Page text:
In 1978, Vignelli became CEO of Vignelli Designs, being a talented designer in the fields of interiors and product design. She collaborated closely with the architect Denise Scott Brown.[10] LelIa Vignelli was a frequent speaker and juror for national and international design organizations. She was a member of the Industrial Designers Society of America (IDSA), the American Institute of Graphic Arts (AIGA), the International Furnishings and Designer Association (IFDA), and the Decorators Club of New York.[11]

She and her husband were described as "iconic, impossibly exotic characters" in New York.[12] In 1972, the Vignellis designed a map for the New York subway system based on "abstract simplicity".[12] For example, all of the lines bend only at 45 or 90 degrees. Every line has a color. Every stop is designated with a black dot, the corresponding negative of the colored circular signs on the actual platform.[13] In 1982, they were both awarded with the AIGA Gold Medal for that year for their accomplishments and contributions to design. The AIGA described their design output together as "prodigious in quantity, far-ranging in media and scope and consistent in excellence."[14]

Their design firm has helped create branding for many companies including Knoll American Airlines, the Ford Motor Company, American Airlines and Bloomingdale's.[12] Even though their accomplishments belong to both Lella and Massimo, Lella's critical eye guided the rational and geometric language one can find in their work.[15]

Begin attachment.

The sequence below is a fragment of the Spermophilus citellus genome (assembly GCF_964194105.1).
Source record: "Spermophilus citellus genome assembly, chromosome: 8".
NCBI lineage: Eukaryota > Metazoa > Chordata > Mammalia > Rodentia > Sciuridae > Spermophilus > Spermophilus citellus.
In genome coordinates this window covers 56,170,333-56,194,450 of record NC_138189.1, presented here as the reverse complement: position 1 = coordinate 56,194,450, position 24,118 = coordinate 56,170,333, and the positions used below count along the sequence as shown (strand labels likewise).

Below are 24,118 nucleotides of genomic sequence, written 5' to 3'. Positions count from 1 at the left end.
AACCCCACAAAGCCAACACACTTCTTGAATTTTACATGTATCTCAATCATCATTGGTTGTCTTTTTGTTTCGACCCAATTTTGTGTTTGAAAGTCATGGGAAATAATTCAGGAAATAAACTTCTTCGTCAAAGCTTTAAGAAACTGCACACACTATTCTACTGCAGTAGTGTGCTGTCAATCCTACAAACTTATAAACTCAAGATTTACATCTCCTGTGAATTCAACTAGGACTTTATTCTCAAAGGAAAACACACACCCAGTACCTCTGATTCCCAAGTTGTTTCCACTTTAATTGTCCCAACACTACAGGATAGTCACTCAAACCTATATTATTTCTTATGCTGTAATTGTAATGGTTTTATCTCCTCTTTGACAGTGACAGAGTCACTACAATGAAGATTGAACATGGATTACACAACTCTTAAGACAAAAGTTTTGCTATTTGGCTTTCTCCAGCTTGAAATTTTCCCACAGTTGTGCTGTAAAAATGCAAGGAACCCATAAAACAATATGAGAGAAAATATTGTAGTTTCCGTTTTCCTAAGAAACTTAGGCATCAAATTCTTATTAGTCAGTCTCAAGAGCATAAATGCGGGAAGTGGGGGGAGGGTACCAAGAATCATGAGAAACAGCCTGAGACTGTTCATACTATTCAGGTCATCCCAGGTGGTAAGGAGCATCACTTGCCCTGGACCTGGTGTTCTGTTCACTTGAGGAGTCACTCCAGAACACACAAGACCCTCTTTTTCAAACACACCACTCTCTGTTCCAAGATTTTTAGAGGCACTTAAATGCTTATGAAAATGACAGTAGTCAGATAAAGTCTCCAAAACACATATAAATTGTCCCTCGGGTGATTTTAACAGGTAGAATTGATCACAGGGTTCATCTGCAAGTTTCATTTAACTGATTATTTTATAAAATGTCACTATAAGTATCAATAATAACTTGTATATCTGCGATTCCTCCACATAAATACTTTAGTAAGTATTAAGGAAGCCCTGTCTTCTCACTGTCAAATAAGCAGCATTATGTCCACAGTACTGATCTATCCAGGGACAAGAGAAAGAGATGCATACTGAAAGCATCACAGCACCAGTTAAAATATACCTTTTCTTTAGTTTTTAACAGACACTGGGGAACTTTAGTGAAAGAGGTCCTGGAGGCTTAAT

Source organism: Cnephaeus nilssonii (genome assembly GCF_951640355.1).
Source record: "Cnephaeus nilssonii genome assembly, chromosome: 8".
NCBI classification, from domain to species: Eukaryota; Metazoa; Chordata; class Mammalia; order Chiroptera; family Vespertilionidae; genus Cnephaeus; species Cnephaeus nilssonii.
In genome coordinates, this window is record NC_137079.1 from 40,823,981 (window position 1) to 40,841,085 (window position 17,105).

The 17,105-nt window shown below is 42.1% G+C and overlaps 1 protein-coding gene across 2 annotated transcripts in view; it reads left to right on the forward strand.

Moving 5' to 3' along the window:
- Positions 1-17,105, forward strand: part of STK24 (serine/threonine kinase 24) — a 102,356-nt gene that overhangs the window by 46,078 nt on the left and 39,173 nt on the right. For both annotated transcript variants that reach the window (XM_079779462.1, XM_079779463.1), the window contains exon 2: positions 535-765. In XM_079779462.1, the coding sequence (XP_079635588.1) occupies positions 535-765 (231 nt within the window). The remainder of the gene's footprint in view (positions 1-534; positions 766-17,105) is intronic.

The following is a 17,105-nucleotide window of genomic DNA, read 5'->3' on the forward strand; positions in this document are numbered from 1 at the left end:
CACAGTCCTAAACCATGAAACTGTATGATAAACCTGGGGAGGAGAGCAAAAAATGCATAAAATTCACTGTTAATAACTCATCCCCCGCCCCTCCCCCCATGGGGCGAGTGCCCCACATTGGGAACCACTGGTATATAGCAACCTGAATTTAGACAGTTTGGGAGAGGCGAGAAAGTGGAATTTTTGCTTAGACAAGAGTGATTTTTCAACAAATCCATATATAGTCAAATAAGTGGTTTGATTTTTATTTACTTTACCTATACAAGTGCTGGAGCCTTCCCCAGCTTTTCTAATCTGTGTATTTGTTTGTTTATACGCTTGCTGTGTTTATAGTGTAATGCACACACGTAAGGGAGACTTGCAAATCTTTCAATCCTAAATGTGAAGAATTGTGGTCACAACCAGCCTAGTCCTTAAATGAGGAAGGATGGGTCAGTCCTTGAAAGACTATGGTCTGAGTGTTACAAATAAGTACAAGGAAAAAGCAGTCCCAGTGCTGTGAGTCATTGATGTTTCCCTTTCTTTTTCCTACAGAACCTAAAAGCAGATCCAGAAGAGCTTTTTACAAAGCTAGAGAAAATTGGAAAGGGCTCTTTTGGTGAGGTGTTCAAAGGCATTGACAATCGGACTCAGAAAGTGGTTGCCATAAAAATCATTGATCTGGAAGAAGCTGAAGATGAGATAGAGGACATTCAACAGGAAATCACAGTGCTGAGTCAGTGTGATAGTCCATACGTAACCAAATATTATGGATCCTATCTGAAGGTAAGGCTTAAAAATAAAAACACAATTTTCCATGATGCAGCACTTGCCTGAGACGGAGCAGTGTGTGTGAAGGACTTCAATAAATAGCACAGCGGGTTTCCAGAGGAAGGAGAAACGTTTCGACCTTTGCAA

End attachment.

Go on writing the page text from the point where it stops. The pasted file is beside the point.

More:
Lella Vignelli, whose real name is Elena Valle, died in her home in Manhattan on December 22, 2016, at age 82 from dementia.[16]


Lella and Massimo's work has been recognized by the following:

  • Compasso d'Oro awards (1964 and 1998)[6]
  • Gold Medal from the AIGA (1983)[6]
  • Appraisal in Emilio Ambasz's book of essays, Design: Vignelli (1980), first published by the Comune di Milan, and republished by Rizzol in 1981 and 1990.[6]

Contributions while at Vignelli Associates[17][edit]

Vignelli Associates, founded by Lella and Massimo Vignelli in 1971, worked in corporate identity, transportation, architectural, books, magazines, and exhibition design.

Corporate identity programs[edit]


Transportation graphics[edit]

  • New York Metropolitan Transit Authority, 1966
  • Washington Metro Transportation, 1968

Philosophy of design[edit]

Vignelli believed that all design should stem from a core discipline that could be translated to any project. She also believed that design should be integrated into the production process instead of added superficially at the end.

Vignelli's design is centered on communication through simplicity and careful planning. She used subtractive design, rather than additive design, to restrain her own influence and allow the essence of the design to come through. Emphasis was placed on existing and ancient motifs and elements, as well as materials' natural characteristics. She viewed words as a way to communicate actual ideas rather than serving as visual decoration, and this is evidenced by her heavy use of black text on a white background. In general, color was used for its emotional and sensual power.[18]

As Vignelli Associates, Lella and Massimo's designs embraced corporate identity design alongside exhibition, furniture, product, and publication design.[6]